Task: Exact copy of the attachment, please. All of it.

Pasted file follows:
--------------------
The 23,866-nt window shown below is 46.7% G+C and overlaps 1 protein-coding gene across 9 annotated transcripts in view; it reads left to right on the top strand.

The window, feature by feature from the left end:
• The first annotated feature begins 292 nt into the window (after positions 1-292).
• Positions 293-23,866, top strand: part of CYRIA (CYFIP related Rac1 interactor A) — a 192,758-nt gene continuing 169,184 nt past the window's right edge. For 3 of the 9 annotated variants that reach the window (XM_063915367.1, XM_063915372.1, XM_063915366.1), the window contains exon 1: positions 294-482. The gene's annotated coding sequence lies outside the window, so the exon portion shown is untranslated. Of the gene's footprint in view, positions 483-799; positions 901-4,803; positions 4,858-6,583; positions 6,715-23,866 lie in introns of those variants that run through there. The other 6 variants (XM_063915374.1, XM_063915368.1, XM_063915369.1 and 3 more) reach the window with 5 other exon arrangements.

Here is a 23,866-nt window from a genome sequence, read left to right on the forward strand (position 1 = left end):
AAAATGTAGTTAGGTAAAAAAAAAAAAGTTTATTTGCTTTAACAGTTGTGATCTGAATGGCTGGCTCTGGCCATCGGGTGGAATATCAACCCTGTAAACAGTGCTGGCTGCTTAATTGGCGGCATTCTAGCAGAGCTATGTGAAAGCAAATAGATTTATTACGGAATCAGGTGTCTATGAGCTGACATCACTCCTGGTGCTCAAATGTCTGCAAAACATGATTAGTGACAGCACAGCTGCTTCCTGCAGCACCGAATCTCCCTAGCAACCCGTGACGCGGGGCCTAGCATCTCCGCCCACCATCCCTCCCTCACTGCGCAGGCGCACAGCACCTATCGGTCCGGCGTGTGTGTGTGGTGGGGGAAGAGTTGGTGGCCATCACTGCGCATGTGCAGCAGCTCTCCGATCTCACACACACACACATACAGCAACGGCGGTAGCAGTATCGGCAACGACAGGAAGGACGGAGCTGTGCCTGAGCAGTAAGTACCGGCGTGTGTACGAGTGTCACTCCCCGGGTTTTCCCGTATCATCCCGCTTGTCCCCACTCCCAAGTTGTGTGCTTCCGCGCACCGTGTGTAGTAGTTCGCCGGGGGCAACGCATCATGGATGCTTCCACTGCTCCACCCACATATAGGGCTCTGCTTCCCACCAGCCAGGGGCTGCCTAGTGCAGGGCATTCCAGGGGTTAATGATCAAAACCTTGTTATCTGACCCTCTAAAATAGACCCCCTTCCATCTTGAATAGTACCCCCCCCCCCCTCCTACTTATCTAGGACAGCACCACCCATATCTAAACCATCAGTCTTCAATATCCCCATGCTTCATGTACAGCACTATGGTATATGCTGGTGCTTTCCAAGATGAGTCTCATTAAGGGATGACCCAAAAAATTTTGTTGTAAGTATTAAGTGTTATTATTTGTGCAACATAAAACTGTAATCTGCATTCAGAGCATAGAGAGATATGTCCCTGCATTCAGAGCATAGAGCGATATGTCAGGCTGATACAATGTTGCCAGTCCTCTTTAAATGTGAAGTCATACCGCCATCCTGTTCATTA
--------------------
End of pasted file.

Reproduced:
The 23,866-nt window shown below is 46.7% G+C and overlaps 1 protein-coding gene across 9 annotated transcripts in view; it reads left to right on the top strand.

The window, feature by feature from the left end:
• The first annotated feature begins 292 nt into the window (after positions 1-292).
• Positions 293-23,866, top strand: part of CYRIA (CYFIP related Rac1 interactor A) — a 192,758-nt gene continuing 169,184 nt past the window's right edge. For 3 of the 9 annotated variants that reach the window (XM_063915367.1, XM_063915372.1, XM_063915366.1), the window contains exon 1: positions 294-482. The gene's annotated coding sequence lies outside the window, so the exon portion shown is untranslated. Of the gene's footprint in view, positions 483-799; positions 901-4,803; positions 4,858-6,583; positions 6,715-23,866 lie in introns of those variants that run through there. The other 6 variants (XM_063915374.1, XM_063915368.1, XM_063915369.1 and 3 more) reach the window with 5 other exon arrangements.

Here is a 23,866-nt window from a genome sequence, read left to right on the forward strand (position 1 = left end):
AAAATGTAGTTAGGTAAAAAAAAAAAAGTTTATTTGCTTTAACAGTTGTGATCTGAATGGCTGGCTCTGGCCATCGGGTGGAATATCAACCCTGTAAACAGTGCTGGCTGCTTAATTGGCGGCATTCTAGCAGAGCTATGTGAAAGCAAATAGATTTATTACGGAATCAGGTGTCTATGAGCTGACATCACTCCTGGTGCTCAAATGTCTGCAAAACATGATTAGTGACAGCACAGCTGCTTCCTGCAGCACCGAATCTCCCTAGCAACCCGTGACGCGGGGCCTAGCATCTCCGCCCACCATCCCTCCCTCACTGCGCAGGCGCACAGCACCTATCGGTCCGGCGTGTGTGTGTGGTGGGGGAAGAGTTGGTGGCCATCACTGCGCATGTGCAGCAGCTCTCCGATCTCACACACACACACATACAGCAACGGCGGTAGCAGTATCGGCAACGACAGGAAGGACGGAGCTGTGCCTGAGCAGTAAGTACCGGCGTGTGTACGAGTGTCACTCCCCGGGTTTTCCCGTATCATCCCGCTTGTCCCCACTCCCAAGTTGTGTGCTTCCGCGCACCGTGTGTAGTAGTTCGCCGGGGGCAACGCATCATGGATGCTTCCACTGCTCCACCCACATATAGGGCTCTGCTTCCCACCAGCCAGGGGCTGCCTAGTGCAGGGCATTCCAGGGGTTAATGATCAAAACCTTGTTATCTGACCCTCTAAAATAGACCCCCTTCCATCTTGAATAGTACCCCCCCCCCCCTCCTACTTATCTAGGACAGCACCACCCATATCTAAACCATCAGTCTTCAATATCCCCATGCTTCATGTACAGCACTATGGTATATGCTGGTGCTTTCCAAGATGAGTCTCATTAAGGGATGACCCAAAAAATTTTGTTGTAAGTATTAAGTGTTATTATTTGTGCAACATAAAACTGTAATCTGCATTCAGAGCATAGAGAGATATGTCCCTGCATTCAGAGCATAGAGCGATATGTCAGGCTGATACAATGTTGCCAGTCCTCTTTAAATGTGAAGTCATACCGCCATCCTGTTCATTA